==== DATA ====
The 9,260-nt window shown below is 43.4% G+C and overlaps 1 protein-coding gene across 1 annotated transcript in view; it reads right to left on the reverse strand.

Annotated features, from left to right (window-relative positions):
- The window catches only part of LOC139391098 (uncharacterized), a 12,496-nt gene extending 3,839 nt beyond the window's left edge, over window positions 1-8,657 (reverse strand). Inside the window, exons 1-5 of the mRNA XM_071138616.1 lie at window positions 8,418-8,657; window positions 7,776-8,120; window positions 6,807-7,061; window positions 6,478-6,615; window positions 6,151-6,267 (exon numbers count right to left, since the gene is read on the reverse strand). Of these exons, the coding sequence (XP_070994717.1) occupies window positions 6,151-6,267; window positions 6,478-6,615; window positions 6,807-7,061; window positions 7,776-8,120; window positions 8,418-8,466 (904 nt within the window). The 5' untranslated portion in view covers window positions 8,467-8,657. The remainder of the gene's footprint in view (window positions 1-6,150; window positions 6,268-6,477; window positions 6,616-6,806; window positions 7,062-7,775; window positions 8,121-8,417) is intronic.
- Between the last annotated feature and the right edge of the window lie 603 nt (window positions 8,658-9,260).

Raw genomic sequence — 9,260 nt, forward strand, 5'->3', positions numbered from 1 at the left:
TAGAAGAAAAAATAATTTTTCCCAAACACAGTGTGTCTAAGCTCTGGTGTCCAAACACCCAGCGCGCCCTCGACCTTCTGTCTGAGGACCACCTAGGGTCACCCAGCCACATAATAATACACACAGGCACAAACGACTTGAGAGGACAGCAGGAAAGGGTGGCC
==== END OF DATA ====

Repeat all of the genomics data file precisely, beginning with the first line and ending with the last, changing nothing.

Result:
The 9,260-nt window shown below is 43.4% G+C and overlaps 1 protein-coding gene across 1 annotated transcript in view; it reads right to left on the reverse strand.

Annotated features, from left to right (window-relative positions):
- The window catches only part of LOC139391098 (uncharacterized), a 12,496-nt gene extending 3,839 nt beyond the window's left edge, over window positions 1-8,657 (reverse strand). Inside the window, exons 1-5 of the mRNA XM_071138616.1 lie at window positions 8,418-8,657; window positions 7,776-8,120; window positions 6,807-7,061; window positions 6,478-6,615; window positions 6,151-6,267 (exon numbers count right to left, since the gene is read on the reverse strand). Of these exons, the coding sequence (XP_070994717.1) occupies window positions 6,151-6,267; window positions 6,478-6,615; window positions 6,807-7,061; window positions 7,776-8,120; window positions 8,418-8,466 (904 nt within the window). The 5' untranslated portion in view covers window positions 8,467-8,657. The remainder of the gene's footprint in view (window positions 1-6,150; window positions 6,268-6,477; window positions 6,616-6,806; window positions 7,062-7,775; window positions 8,121-8,417) is intronic.
- Between the last annotated feature and the right edge of the window lie 603 nt (window positions 8,658-9,260).

Raw genomic sequence — 9,260 nt, forward strand, 5'->3', positions numbered from 1 at the left:
TAGAAGAAAAAATAATTTTTCCCAAACACAGTGTGTCTAAGCTCTGGTGTCCAAACACCCAGCGCGCCCTCGACCTTCTGTCTGAGGACCACCTAGGGTCACCCAGCCACATAATAATACACACAGGCACAAACGACTTGAGAGGACAGCAGGAAAGGGTGGCC